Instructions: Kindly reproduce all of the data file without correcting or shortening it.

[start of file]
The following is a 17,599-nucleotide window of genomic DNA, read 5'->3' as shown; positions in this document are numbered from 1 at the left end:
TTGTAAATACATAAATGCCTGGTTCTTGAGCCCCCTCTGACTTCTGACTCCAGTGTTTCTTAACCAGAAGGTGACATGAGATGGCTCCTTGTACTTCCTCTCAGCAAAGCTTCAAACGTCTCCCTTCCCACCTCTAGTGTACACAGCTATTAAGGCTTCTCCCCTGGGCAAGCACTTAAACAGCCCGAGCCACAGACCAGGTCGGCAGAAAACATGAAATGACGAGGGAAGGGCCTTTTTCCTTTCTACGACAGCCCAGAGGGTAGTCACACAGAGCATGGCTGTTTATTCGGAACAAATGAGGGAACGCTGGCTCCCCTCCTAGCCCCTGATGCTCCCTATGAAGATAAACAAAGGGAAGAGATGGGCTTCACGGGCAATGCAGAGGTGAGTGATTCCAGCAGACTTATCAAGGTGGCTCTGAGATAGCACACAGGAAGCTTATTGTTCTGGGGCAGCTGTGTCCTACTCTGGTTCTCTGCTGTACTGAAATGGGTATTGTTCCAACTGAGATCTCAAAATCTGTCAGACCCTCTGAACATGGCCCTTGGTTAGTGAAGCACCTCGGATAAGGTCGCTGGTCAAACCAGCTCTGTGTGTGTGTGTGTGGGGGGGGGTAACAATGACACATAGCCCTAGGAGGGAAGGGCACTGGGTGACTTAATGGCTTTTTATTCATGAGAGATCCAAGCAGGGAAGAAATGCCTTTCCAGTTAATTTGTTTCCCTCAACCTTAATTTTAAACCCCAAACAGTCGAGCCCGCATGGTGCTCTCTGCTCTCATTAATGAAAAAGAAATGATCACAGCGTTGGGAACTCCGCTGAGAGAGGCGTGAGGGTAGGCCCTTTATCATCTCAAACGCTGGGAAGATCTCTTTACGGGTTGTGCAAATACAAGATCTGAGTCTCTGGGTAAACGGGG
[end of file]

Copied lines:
The following is a 17,599-nucleotide window of genomic DNA, read 5'->3' as shown; positions in this document are numbered from 1 at the left end:
TTGTAAATACATAAATGCCTGGTTCTTGAGCCCCCTCTGACTTCTGACTCCAGTGTTTCTTAACCAGAAGGTGACATGAGATGGCTCCTTGTACTTCCTCTCAGCAAAGCTTCAAACGTCTCCCTTCCCACCTCTAGTGTACACAGCTATTAAGGCTTCTCCCCTGGGCAAGCACTTAAACAGCCCGAGCCACAGACCAGGTCGGCAGAAAACATGAAATGACGAGGGAAGGGCCTTTTTCCTTTCTACGACAGCCCAGAGGGTAGTCACACAGAGCATGGCTGTTTATTCGGAACAAATGAGGGAACGCTGGCTCCCCTCCTAGCCCCTGATGCTCCCTATGAAGATAAACAAAGGGAAGAGATGGGCTTCACGGGCAATGCAGAGGTGAGTGATTCCAGCAGACTTATCAAGGTGGCTCTGAGATAGCACACAGGAAGCTTATTGTTCTGGGGCAGCTGTGTCCTACTCTGGTTCTCTGCTGTACTGAAATGGGTATTGTTCCAACTGAGATCTCAAAATCTGTCAGACCCTCTGAACATGGCCCTTGGTTAGTGAAGCACCTCGGATAAGGTCGCTGGTCAAACCAGCTCTGTGTGTGTGTGTGTGGGGGGGGGTAACAATGACACATAGCCCTAGGAGGGAAGGGCACTGGGTGACTTAATGGCTTTTTATTCATGAGAGATCCAAGCAGGGAAGAAATGCCTTTCCAGTTAATTTGTTTCCCTCAACCTTAATTTTAAACCCCAAACAGTCGAGCCCGCATGGTGCTCTCTGCTCTCATTAATGAAAAAGAAATGATCACAGCGTTGGGAACTCCGCTGAGAGAGGCGTGAGGGTAGGCCCTTTATCATCTCAAACGCTGGGAAGATCTCTTTACGGGTTGTGCAAATACAAGATCTGAGTCTCTGGGTAAACGGGG